"To be honest, I am quite excited Senator Obama is reaching out to a whole new constituency of people, because at the end of the day he's adding people to the political base of the Democratic Party," Das says. "I'm absolutely confident Senator Clinton will prevail in the primaries. . . . $27 million is not an insignificant amount. Senator Obama only helps her by getting more people in."
One of six children and the only son of an industrialist in the Indian state of Orissa, Das earned a law degree before coming to the States in 1993. After getting a second law degree at Columbia University, where he met his wife, Valérie Demont, he spent several years practicing corporate law at Skadden, Arps, Slate, Meagher & Flom in New York and Paris. He and Demont have "engaged in" such charities as the Asia Society, the Anti-Defamation League, Teach for America, the Japan Society, the Museum of Jewish Heritage and the American Museum of Natural History. Currently, he is the pro bono general counsel to the American India Foundation, founded in 2001 and dedicated to economic and social issues such as education and women's rights in India. (Bill Clinton serves as the group's honorary chairman.)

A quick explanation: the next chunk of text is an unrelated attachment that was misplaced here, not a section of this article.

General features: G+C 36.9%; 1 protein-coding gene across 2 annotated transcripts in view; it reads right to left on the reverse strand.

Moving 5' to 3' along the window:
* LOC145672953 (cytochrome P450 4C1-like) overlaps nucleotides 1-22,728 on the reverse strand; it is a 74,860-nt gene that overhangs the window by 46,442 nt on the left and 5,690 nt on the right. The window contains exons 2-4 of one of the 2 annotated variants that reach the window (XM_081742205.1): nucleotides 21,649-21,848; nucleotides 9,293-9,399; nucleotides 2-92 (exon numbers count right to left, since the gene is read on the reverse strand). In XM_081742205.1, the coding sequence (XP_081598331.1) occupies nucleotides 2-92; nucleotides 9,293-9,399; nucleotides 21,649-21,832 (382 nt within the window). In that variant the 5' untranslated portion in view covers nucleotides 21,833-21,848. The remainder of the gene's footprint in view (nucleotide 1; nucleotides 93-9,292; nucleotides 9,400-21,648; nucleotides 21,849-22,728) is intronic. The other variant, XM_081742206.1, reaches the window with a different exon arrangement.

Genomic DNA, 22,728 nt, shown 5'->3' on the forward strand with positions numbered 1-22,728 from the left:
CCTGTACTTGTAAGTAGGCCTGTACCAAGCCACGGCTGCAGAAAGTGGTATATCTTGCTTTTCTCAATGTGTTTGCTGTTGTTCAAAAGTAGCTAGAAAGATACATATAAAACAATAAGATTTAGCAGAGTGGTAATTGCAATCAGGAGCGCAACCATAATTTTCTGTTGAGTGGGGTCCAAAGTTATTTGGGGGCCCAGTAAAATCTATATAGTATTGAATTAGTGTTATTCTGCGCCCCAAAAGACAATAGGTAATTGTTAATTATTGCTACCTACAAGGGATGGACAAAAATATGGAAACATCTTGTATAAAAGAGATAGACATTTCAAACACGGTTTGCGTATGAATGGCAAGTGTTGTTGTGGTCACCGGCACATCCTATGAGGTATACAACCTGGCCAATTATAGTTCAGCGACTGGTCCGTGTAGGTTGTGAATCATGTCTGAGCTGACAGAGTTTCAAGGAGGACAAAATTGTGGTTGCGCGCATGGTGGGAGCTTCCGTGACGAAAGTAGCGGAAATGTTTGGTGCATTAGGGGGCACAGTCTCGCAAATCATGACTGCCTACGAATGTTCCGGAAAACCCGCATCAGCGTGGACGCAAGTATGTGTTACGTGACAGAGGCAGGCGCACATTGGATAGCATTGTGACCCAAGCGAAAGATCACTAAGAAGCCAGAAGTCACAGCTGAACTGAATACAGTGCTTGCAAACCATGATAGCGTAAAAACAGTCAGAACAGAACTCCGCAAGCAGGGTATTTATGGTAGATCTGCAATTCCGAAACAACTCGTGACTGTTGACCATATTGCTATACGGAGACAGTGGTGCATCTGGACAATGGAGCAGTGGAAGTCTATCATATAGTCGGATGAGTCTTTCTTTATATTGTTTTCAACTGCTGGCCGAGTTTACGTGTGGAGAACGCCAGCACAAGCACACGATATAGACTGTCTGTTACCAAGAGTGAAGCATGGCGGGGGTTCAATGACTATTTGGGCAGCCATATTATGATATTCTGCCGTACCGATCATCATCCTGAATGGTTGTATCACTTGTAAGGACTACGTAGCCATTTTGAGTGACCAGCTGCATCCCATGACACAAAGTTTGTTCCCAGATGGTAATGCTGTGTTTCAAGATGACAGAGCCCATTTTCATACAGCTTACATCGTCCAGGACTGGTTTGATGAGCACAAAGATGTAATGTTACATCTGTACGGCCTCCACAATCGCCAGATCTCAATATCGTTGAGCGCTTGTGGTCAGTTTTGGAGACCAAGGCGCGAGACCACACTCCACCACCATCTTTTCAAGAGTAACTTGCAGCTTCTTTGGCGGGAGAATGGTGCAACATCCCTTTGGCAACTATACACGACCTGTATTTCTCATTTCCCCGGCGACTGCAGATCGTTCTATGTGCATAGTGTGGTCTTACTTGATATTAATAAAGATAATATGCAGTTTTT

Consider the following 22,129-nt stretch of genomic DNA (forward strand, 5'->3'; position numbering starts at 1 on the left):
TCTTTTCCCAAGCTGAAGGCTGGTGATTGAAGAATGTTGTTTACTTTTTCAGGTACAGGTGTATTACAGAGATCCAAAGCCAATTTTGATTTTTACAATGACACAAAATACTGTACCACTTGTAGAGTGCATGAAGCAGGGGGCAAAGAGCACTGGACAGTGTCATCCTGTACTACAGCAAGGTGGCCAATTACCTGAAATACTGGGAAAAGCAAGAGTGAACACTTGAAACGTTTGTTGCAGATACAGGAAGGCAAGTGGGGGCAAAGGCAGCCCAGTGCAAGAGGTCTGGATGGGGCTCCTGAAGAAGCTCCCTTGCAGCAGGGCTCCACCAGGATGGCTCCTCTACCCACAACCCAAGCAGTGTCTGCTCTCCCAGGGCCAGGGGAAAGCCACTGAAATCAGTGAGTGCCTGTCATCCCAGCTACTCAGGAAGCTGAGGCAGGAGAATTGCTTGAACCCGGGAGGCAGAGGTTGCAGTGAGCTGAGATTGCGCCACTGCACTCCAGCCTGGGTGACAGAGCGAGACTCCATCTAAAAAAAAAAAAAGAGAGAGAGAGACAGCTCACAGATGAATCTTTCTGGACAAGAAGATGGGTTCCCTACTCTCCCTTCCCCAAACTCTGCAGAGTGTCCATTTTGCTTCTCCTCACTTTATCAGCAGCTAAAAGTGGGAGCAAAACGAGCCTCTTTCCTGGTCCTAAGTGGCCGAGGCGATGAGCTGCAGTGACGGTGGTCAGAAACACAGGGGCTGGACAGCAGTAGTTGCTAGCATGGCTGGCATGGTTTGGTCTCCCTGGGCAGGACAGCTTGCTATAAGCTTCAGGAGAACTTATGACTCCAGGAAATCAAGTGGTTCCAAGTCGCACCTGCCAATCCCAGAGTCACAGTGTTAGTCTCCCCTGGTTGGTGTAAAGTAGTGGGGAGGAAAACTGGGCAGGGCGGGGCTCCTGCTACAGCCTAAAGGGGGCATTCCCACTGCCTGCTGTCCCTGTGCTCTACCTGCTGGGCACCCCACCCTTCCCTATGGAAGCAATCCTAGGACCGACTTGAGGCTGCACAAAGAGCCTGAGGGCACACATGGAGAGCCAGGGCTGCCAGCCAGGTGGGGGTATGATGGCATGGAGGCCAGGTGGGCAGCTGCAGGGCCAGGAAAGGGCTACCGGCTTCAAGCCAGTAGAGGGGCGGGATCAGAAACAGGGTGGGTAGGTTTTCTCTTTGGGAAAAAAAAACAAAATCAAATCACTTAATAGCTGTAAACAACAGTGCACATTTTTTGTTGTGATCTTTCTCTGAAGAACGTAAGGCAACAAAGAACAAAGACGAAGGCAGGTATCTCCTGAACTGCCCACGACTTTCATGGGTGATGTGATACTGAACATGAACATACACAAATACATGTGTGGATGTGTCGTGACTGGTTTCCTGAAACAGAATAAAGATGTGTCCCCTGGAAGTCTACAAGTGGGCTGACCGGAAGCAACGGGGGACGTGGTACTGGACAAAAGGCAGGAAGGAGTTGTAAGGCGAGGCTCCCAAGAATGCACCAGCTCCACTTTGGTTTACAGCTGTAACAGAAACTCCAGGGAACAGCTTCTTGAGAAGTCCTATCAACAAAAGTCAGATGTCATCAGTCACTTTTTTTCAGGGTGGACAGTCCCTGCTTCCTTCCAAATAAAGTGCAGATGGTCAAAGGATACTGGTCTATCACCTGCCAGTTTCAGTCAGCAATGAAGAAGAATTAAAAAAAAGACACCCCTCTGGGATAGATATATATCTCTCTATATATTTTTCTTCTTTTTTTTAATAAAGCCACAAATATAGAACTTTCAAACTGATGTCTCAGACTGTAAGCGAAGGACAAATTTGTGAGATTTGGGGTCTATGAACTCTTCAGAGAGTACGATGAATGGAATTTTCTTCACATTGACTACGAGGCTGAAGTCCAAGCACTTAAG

Their spiritual life is similarly unconfined. Das considers himself a Hindu; Demont, a French native who practices corporate law, regularly takes their 4-year-old boy to Catholic Mass.
"Bal's a person concerned with big issues," says Joel Levy, the New York regional director of the Anti-Defamation League. "He reads a great deal of history and is sensitive to the Jewish people being in Diaspora. . . . What he cares about are the ideas of fairness and equal justice for all. We seem to be a natural fit."
Yet for Das, charity wasn't enough. "Around 2003 or 2004, we began to engage in politics because it seemed to me a better way of addressing issues in a larger context and being able to implement them," Das says. "We began to look at candidates, and the Democratic camp was the most compelling."
Perhaps one must see Das as a throwback to an earlier age. India routinely used to make men like Das: well-educated, soft-spoken individuals born out of the nonviolent and secular revolution of Gandhi. These were men who rose above the rabble of caste and Hindu-Muslim conflict in search of a true democracy. Indeed, one could easily see him in conference with Nehru and Mountbatten in the last says of British rule or riding in the back of a car with Indira Gandhi and then-U.S. Ambassador John Kenneth Galbraith during the Kennedy years.